Michelle Razore, whose daughter nearly died from pertussis, shares her story with Jeff Gordon, NASCAR champion and spokesperson for the Sounds of Pertussis¨ Campaign, and Dr. Alan R. Fleischman, Senior Vice President and Medical Director, March of Dimes, and Heidi Bruch Thursday, Aug. 11, 2011 in New York. In front of the group is the first panel of the Sounds of Pertussis Protection Quilt, which was displayed in Times Square for Pertussis Awareness Day. The Quilt represents how adults can create a blanket of protection around babies by getting vaccinated with a pertussis booster, so they donÕt get sick and spread the disease to their infant. Make your quilt square at www.SoundsofPertussis.com. (Gary He/Insider Images for Sanofi Pasteur)
Michelle Razore and Heidi Bruch “fight back” against Perri Tussis, a giant replica of a Bordetella pertussis bacterium, which causes the disease, pertussis, more commonly known whooping cough. Razore and Bruch, whose babies nearly died from pertussis last year, were in Times Square at the Sounds of Pertussis® Campaign exhibit during Pertussis Awareness Day. The Campaign encourages all adults in close contact with babies to help protect themselves against pertussis by getting an adult Tdap (tetanus, diphtheria and acellular pertussis) booster vaccine, so they don’t get sick and spread the disease to their babies. Visit SoundsofPertussis.com. (Gary He/Insider Images for Sanofi Pasteur)
Hi. My name is Elizabeth, and I’m a bookaholic.
Halloween has always been a time for people to go door-to-door decked out in their best costumes to receive the most amount of candy they can.
Flagstaff distance runner Andrew Lemoncello with his daughter Isla, born in June with Down Syndrome. He will try to break the world treadmill 1/2 marathon record Oct. 19 as a fundraiser for the National Down Syndrome Society.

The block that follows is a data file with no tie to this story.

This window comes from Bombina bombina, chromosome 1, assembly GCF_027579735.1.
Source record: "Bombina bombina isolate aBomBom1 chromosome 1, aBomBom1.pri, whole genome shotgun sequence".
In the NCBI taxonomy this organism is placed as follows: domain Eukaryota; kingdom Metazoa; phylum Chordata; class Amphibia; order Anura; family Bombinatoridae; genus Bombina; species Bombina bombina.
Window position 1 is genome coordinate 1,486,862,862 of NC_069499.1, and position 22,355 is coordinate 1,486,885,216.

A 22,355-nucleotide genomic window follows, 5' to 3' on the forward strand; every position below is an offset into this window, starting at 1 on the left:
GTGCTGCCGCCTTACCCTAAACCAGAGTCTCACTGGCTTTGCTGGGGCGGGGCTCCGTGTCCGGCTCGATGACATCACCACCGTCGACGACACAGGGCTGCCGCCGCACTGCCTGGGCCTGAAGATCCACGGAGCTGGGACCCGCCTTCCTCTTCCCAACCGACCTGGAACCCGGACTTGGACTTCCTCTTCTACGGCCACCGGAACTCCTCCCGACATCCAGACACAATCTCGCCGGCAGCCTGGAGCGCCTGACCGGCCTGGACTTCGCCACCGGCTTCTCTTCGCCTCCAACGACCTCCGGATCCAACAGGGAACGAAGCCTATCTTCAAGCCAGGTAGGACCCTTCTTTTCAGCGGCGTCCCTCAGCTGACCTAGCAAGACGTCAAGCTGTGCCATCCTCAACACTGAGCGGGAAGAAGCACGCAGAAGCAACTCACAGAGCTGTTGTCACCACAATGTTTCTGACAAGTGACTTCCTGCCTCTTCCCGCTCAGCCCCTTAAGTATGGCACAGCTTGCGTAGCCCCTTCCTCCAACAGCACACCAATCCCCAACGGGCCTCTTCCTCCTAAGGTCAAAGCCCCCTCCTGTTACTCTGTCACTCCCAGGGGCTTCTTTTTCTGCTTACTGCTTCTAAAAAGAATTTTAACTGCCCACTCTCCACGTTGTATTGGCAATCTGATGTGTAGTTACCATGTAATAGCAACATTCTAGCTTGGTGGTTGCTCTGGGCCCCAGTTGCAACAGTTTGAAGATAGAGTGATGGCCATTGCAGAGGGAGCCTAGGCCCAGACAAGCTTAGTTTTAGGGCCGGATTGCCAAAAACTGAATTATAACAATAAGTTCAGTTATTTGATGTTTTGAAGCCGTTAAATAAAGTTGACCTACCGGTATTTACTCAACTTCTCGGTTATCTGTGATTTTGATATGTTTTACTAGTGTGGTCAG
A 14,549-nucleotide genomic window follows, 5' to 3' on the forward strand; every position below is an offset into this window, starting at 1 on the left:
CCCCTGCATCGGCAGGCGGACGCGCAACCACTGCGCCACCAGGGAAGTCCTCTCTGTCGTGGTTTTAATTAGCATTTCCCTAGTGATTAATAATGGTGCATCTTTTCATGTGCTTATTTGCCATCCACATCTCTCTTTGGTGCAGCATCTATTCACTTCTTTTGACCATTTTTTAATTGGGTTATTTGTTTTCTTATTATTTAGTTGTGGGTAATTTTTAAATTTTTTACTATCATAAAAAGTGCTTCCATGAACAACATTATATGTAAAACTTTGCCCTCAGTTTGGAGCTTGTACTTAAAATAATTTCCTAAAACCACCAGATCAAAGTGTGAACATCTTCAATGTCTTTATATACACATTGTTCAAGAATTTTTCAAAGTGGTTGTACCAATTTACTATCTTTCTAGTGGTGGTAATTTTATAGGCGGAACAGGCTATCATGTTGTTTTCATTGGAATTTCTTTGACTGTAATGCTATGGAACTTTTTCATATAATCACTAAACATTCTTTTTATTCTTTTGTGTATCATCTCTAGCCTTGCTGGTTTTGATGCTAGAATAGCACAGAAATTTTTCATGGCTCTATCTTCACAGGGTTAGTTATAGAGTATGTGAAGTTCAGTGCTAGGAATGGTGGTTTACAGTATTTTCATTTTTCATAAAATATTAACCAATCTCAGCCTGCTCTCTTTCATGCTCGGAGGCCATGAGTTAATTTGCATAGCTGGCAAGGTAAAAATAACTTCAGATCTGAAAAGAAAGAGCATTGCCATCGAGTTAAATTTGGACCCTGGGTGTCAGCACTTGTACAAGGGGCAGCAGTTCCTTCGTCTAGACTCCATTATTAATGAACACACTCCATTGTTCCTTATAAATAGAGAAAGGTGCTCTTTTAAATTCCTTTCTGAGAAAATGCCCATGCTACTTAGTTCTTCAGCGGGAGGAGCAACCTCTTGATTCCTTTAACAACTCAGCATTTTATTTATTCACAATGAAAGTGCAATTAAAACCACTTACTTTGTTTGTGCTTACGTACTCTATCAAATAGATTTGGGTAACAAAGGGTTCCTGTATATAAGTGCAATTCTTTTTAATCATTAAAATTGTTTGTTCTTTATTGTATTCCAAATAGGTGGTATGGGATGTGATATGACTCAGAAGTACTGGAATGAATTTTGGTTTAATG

The Bereavement Support Teams at Chandler Regional and Mercy Gilbert medical centers, invite you to a service in memory of those little ones lost through miscarriage, stillbirth or neonatal complications. Join us in love, support and comfort, as we mourn and remember these babies.
Did you know that one in four women will experience domestic violence in her lifetime? Domestic violence is an epidemic affecting women in every community, regardless of age, economic status, race, religion, nationality or educational background.
After having half of his brain removed in a medical procedure on Sept. 6, Chandler 18-month-old Cooper Nichols is seizure-free and recovering as expected.
America’s middle class used to be the proud backbone of our economy. They made things, things of value that other people would pay for. Not only did the middle class prosper, they were the driver of America’s emergence as the world’s economic superpower.
The precedent was set with Desert Vista’s first athletic Hall of Fame class one year ago.
The FLDSMDFR lives!
Face it — sometimes aging just stinks! You are tired, feel worn down, your muscles hurt, you feel crabby, have a hard time sleeping and your libido is in the tank. All of these symptoms are part of aging, an inevitable, natural process that involves many different systems in the human body. These include the endocrine, gastrointestinal, immune, musculoskeletal and cardiovascular systems. The diseases that are so often tied to aging usually affect one or all of these systems. Menopause, hypothyroidism, low testosterone, autoimmune diseases, heart disease and arthritis all are examples of age-related conditions.
In reply to the “Local African-American males speak out” (AFN, Sept. 15). These four self proclaimed “community leaders” harshly criticize Linda Turley-Hansen’s (“Not racism, and not guns; it’s moral absence that’s doing the killing,” AFN, Sept. 6) factual, if blunt, article on the death of Chris Lane, in a long diatribe that has too many racially charged slants and accusations to answer succinctly. No one is elected or appointed a “community leader.” Being highly opinionated and putting out lots of racially motivated editorial pieces does not make one a leader of anything.